Jul 14, 2014

Dr. Cindy Gellner: Some kids really love their fruits and vegetables. Some kids would rather just starve. So if you've got one of those kids that's kind of picky with fruits and vegetables, and you're not quite sure what to do, we're here to help.
I'm Dr. Cindy Gellner, and getting your kids to eat fruits and veggies is what we're going to talk about today on The Scope.

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Dr. Cindy Gellner: So, we all know those kids. I can tell you, I was one too. Not liking fruits and vegetables. More often, it's the veggies that kids don't like. Fruits, usually they're like, oh good, this is sweet. It comes in fun colors. And, yeah, let's have some more fruit. But vegetables, eww, those are gross. Those are yucky. I'm just going to push them around on my plate and not eat any of them. So, how do you get your kids to eat more fruits and vegetables?
Well, finding creative ways to encourage them to eat their fruits and vegetables can actually be fun for the whole family to come up with. Fruits are available in fresh, frozen, canned, and dried forms.
I would actually say avoid the canned forms, mainly because, for fruits, they have more sugars in them because they're packed in juice. And for the vegetables, many of the canned vegetables actually have more salt.
So, if you can't buy fresh, and you don't like the dried forms, because they just kind of, are weird, get the frozen kind. You don't have to worry about them going bad like fresh fruit and vegetables you have to worry about eating in a certain amount of time. Frozen can stay frozen for a while, and they always have the same amount of nutrients as the fresh, because they're usually frozen pretty quickly.
Here are a couple of tips on how to get your kids to eat more fruits and veggies. Keep them accessible. Keep a bowl of fresh fruit and vegetables on the counter, and you can even refrigerate cut up fruits and vegetables in small bags for easy snacks on the run.
They make little snack bags. Just fill them with portions that are appropriate for your child, for fruits and vegetables, so if your child has the munchies, they can just reach in, grab a bag, and go.
Serve fruits and vegetables at every meal. You can add grated or cut- up vegetables into entrees, side dishes and soups. Sometimes you can mix them in and your child doesn't even know they're eating them.
You can even top off cereal or yogurt with fruits, and you can add frozen fruits to smoothies. Smoothies, and actually, juicing, is really popular right now, so all your kids probably are going to be, like, hey, let's make a smoothie. It's summertime. Let's have something cold to drink.
Have your kids help pick out which kinds of fruits and vegetables they want to put in their smoothie too. That's a good way to get them involved. Set a good example.
Yes, I was a picky eater, but guess what? I've actually grown up and I eat a whole lot more fruits and vegetables now than I ever did as a child. Snack on fruit and order salads and vegetables as side dishes when you're at restaurants and show your kids it can be really fun to eat healthy.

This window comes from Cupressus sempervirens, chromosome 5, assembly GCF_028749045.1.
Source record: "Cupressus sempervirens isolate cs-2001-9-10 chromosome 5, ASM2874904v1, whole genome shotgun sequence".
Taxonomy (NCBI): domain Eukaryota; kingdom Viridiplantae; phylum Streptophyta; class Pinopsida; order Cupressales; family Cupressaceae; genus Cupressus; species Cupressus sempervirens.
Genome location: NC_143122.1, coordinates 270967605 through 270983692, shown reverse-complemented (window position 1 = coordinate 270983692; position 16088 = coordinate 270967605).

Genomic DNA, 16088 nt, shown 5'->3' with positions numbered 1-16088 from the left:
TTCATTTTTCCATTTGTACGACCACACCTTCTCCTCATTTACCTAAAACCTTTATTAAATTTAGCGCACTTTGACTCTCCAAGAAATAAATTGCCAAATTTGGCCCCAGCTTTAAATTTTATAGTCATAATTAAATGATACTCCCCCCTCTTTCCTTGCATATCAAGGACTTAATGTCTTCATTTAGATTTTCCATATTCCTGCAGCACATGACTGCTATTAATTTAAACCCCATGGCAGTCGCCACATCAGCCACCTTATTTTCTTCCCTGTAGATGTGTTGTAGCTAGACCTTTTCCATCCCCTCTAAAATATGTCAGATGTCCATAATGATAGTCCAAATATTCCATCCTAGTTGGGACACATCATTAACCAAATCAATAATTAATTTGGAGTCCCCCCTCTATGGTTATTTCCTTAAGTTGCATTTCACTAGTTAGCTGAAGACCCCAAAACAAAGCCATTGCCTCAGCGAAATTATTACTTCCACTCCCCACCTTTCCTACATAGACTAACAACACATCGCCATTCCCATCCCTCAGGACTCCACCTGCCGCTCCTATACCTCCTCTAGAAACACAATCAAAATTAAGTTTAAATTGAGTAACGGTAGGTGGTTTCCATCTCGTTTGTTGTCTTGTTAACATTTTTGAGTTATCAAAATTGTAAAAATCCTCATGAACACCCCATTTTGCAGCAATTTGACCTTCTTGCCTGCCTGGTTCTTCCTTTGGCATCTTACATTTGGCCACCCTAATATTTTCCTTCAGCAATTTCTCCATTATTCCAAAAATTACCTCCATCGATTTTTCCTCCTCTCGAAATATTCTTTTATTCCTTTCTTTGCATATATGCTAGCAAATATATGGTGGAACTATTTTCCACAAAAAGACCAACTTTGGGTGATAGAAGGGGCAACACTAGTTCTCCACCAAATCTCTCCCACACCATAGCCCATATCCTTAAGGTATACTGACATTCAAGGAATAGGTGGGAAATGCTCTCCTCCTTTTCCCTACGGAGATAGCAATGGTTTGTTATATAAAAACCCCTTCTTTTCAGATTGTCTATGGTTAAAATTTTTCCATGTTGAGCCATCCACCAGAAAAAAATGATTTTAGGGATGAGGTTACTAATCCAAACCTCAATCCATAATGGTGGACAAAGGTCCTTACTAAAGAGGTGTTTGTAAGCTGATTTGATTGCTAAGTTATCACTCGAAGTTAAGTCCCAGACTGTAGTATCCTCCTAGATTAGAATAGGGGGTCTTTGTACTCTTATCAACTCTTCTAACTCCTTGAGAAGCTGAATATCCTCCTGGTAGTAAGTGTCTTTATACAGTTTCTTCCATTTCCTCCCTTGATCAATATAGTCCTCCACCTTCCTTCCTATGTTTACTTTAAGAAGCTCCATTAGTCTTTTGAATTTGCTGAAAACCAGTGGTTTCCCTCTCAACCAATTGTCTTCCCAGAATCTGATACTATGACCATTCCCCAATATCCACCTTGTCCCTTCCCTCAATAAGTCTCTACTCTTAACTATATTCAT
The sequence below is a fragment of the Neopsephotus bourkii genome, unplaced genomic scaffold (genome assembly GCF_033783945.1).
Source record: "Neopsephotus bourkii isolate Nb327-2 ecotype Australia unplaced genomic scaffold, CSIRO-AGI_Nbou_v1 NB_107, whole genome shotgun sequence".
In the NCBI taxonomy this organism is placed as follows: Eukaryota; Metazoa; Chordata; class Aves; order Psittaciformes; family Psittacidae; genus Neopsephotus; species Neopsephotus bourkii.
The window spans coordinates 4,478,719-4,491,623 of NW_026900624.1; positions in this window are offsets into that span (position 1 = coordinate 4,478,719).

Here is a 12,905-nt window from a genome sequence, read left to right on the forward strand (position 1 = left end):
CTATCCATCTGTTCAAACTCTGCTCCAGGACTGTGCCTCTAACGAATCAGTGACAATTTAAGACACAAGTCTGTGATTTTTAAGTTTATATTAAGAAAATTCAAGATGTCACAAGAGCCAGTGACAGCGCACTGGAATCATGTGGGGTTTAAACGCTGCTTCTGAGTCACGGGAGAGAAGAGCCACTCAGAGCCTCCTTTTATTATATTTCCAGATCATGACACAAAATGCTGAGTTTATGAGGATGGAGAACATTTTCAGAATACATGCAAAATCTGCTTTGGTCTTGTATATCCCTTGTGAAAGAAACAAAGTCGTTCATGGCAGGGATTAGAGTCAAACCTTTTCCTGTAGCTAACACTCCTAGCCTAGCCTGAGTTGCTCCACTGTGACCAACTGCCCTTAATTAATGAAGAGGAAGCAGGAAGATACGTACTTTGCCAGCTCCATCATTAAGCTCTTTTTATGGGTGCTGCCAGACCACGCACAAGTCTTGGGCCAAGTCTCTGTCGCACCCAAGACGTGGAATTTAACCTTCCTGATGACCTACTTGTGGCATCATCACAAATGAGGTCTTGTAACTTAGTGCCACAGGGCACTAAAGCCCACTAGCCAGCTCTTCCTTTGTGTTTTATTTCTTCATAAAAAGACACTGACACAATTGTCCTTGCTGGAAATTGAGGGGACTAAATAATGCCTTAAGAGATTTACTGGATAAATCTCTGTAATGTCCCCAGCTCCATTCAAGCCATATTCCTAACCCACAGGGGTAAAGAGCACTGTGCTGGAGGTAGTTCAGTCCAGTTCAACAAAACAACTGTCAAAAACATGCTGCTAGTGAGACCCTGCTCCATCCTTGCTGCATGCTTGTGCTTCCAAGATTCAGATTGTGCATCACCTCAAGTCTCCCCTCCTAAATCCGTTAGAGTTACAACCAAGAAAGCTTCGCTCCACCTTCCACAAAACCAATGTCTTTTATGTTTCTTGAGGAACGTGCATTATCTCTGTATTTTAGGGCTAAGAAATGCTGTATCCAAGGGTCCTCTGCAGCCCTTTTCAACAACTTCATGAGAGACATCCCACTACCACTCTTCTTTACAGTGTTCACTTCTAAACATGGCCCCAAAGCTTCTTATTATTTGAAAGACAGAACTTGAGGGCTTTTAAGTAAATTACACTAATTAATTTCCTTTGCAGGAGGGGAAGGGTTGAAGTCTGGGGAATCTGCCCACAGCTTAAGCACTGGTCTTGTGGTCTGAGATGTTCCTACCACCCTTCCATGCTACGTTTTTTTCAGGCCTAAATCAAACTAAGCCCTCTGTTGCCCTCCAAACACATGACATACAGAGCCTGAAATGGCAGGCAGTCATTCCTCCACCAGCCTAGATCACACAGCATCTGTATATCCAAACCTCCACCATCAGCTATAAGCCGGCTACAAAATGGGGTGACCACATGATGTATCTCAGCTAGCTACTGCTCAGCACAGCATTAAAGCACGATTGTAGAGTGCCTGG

Most people should eat five servings of fruits and vegetables a day. You can make it into a game. Challenge the family members to reach their daily fruit and vegetable goal, and reward the winner with a prize of his or her choice.
Fruits and vegetables, I will also tell you, are sold at school lunch programs. Most schools will have at least two or three fruits and vegetables that your child can choose from and this is all the way down to the elementary school level too. So encourage your children to choose fruits and vegetables when they're offered at school, and be sure they eat them, not throw them away.
Keep trying. It takes kids about eight times before they really start to acquire a taste for certain fruits and vegetables. So the more you offer it to them, the more they're likely to say, eventually, you know what, it's not that bad.
So remember, once a picky eater, not always forever a picky eater. The more you introduce the foods that are healthy to your kids, the better.
When choosing fruits and vegetables for your dinnertime, let the kids choose which fruits and vegetables they want to have. And that way, they'll be more likely to eat them.
You can also try to make the fruits and vegetables fun. Try dressing up sandwiches with faces and smiles made from fruits and vegetables, and you can also have lots of fun dips that your kids can try dipping things into. You can have ranch dressing, or applesauce, or peanut butter.
And finally, another fun thing to do around this time of year, plant a garden. Kids are really interested in learning how things grow. You can plant some berries. You can plant some snap peas. You can plant some tomatoes.
Let your kids learn how things go from seeds, all the way up until the fruits and vegetables that you find in your kitchen, because the more kids learn about the fruits and vegetables they're eating, the more enticing they are for kids to want to eat, because they're, like, I grew this myself. I want to try it. Cool. Look at how awesome these berries are.
So it's a really big incentive to have the kids get involved in making the meal plan, and growing the fruits and vegetables, and eventually, the more they do it, the more variety they'll have, and the more they'll want to eat their fruits and vegetables, and then they'll continue to pass that on to their kids and their friends, because their friends will see them eating healthy, and they're going to want to eat healthy too.

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